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The Only 10 Debt-Free Companies in the S&P 500

By Todd Campbell - Apr 5, 2018 at 7:35AM
Sign saying Debt Free sitting on a tabletop.

The Only 10 Debt-Free Companies in the S&P 500

Debt free is the way to be

Low interest rates made taking on debt to finance everything from new buildings to share buybacks OK, but that’s changing because interest rates are rising. With debt becoming more expensive, it could be best to invest in debt-free companies, including these members of the S&P 500.

ALSO READ: 5 Companies With the Strongest Balance Sheets in the World



A person puts in a clear teeth straightening retainer.

No 1. Align Technology (NASDAQ: ALGN)

Debt-free companies, including Align Technology, often sport envy-inspiring pricing power thanks to competitive moats.

Align Technology’s Invisalign is the most widely-known clear treatment for aligning crooked teeth and, as an alternative to traditional metal braces, it has a near monopoly.  Initially, Invisalign could only be used in easy-to-treat cases; however, due to advances it can now be used in complex cases and teens and that’s fueling profit-friendly sales worldwide. In Q4, 2017, its sales jumped 44% to $421 million.

So far, its sales growth has funded management’s expansion plans and given Invisalign still has less than 10% market share in the dental braces market, it doesn’t appear they’ll need to take on any debt anytime soon.



Digital image of man over a cityscape with a light orb between his hands.

No. 2: Ansys Technology, Inc. (NASDAQ: ANSS)

Once software is built, it can be distributed cheaply and resold to many customers and as a result, software companies like Ansys Technology are often high-margin companies with little need for debt.

Ansys Technology makes simulation software that’s used by engineers to build better cars, rockets, electronics, and other products. A global company that’s been in business for nearly 50 years, Ansys customers span most industries and are in most countries.

In 2017, growing demand from its customers for simulation software boosted its revenue by nearly 11% to $1.1 billion. With 35.7% operating margin that outpaces many other software makers, including giants Oracle and SAP, Ansys generated $430 million in operating cash flow last year. That was plenty enough to keep this business humming along without having to tap banks for funding.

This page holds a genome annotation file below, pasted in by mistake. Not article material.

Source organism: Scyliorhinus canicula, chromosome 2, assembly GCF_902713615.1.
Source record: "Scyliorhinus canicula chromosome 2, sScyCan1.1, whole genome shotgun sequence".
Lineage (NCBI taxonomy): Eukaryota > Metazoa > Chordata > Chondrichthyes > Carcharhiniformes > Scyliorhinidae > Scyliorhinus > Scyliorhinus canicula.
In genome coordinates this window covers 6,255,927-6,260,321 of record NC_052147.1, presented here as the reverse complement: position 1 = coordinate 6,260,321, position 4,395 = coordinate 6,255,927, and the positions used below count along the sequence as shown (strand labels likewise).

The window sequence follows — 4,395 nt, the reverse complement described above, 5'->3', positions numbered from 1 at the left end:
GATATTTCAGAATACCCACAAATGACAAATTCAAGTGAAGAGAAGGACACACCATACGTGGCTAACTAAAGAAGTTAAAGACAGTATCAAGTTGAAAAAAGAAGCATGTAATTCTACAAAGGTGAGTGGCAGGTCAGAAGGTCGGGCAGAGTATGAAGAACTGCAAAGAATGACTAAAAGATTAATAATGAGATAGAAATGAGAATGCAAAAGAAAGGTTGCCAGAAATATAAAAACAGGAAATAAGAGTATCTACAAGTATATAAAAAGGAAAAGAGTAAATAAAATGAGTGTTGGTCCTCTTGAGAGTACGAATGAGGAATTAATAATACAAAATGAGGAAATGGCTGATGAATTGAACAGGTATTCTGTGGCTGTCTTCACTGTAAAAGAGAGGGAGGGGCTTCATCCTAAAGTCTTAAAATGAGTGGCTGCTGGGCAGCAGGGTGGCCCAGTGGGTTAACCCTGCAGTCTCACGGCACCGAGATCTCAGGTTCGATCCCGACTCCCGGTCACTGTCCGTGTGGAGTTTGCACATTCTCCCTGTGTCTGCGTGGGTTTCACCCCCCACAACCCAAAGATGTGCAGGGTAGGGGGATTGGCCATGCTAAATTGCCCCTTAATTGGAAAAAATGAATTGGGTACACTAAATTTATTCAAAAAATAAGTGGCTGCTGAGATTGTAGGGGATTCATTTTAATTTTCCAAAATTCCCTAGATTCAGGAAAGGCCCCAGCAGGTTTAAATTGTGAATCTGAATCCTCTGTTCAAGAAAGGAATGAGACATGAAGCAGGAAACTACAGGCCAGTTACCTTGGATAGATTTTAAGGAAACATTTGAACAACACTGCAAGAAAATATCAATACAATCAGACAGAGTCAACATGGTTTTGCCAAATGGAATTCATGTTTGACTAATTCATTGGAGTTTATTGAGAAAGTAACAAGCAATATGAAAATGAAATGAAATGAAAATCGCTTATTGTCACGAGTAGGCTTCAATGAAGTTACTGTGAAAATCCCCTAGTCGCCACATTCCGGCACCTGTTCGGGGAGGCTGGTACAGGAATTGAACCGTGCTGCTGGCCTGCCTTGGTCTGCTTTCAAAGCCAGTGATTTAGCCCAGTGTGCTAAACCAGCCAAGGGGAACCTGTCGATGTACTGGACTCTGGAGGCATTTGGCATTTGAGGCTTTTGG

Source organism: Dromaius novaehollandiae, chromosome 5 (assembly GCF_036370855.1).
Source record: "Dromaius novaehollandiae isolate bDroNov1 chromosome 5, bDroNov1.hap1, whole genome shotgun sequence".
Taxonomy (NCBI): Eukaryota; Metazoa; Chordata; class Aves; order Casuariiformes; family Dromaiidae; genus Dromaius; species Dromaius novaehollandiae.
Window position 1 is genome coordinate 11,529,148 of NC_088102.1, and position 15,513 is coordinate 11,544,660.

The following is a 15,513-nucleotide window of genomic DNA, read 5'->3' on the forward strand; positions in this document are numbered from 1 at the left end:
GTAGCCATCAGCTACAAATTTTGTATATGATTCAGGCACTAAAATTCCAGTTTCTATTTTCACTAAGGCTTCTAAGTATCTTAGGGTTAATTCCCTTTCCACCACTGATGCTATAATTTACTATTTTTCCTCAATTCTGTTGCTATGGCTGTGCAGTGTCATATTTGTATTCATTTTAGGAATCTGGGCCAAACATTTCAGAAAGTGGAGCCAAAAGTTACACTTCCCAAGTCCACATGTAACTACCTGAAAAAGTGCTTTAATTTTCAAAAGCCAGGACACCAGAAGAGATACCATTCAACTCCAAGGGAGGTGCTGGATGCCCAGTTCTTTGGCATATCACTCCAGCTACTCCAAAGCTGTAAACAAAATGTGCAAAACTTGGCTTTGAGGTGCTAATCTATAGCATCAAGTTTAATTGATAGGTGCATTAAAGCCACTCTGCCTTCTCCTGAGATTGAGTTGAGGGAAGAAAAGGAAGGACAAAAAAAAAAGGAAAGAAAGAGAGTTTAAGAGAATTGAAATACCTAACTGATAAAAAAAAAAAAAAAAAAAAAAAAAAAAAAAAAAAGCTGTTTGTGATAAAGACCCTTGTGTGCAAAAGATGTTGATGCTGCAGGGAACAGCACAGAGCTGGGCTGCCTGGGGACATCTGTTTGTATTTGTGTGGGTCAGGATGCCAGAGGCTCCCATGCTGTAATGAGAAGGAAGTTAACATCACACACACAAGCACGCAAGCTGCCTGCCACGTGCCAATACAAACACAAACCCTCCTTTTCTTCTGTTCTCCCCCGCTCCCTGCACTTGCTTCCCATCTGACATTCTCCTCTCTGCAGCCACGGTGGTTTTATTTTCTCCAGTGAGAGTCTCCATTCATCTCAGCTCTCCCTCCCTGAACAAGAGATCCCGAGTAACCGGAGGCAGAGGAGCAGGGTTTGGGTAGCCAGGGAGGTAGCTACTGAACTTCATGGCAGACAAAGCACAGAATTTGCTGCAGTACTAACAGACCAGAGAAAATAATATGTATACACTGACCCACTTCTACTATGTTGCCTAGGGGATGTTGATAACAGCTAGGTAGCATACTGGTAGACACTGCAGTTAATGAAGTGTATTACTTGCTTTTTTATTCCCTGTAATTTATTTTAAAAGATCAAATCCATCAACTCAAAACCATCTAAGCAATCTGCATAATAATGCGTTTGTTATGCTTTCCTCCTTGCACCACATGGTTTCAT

Chipotle workers making food in the service line.

No. 3: Chipotle Mexican Grill, Inc. (NYSE: CMG)

A bullet-proof balance sheet comes in handy in a crisis and that’s been particularly true for Chipotle Mexican Grill, a restaurateur that’s seen its profitability shrink following reports of foodborne illnesses.

After more than doubling revenue since 2010, Chipotle’s sales growth has slipped as it’s struggled to win back customers. New store openings and menu items are offsetting some of the headwind, but it still has work to do to overcome the drag on sales caused by lackluster foot traffic.

It’s anyone guess when the king of queso will get back to its winning ways, but at least its debt-free balance sheet makes its future less concerning than it might be otherwise.



A cargo ship in the ocean.

No. 4: Expeditors International of Washington (NASDAQ: EXPD)

A logistics company that helps customers with their global shipping needs, Expeditors International helps customers transport goods across borders by sea and air more quickly and cheaply by buying cargo space upfront in bulk and handling complex situations, such as clearing customs.

The company’s been a big beneficiary of growing global trade. Last year alone, its revenue grew by 13% to $6.9 billion, and as a result, it pocketed $700 million in operating income.

Perhaps the biggest concern right now is the threat to its business from a trade war. The risk of tariffs denting shipping demand does create some uncertainty, but with an operating margin of 10% and over $1 billion in cash and equivalents on its balance sheet, Expeditors International could end up winning business away from competitors that are on less stable financial footing. If so, the risk of a trade war might not be as bad in the long term as it seems.

ALSO READ: 3 Top Dividend Stocks in Logistics



Four millennials sit against a wall all using electronic devices.

No. 5: Facebook, Inc. (NYSE: FB)

Facebook’s recent Cambridge Analytica data debacle puts it on thin ice with its users. However, a bullet-proof balance sheet should insulate it against any dip in advertising revenue caused by changes in how it shares users' data.

The company’s sales eclipsed $40 billion in 2017 and with 87% gross margin, Facebook generates mountains of cash. Its free cash flow exceeded $17 billion last year alone and as of Dec. 31, it boasted $42 billion in cash and investments. With resources like that, it should have plenty of financial flexibility to survive this scandal without having to go into debt.



Two workers inspect large pieces of computer equipment.

No. 6: F5 Networks, Inc. (NASDAQ: FFIV)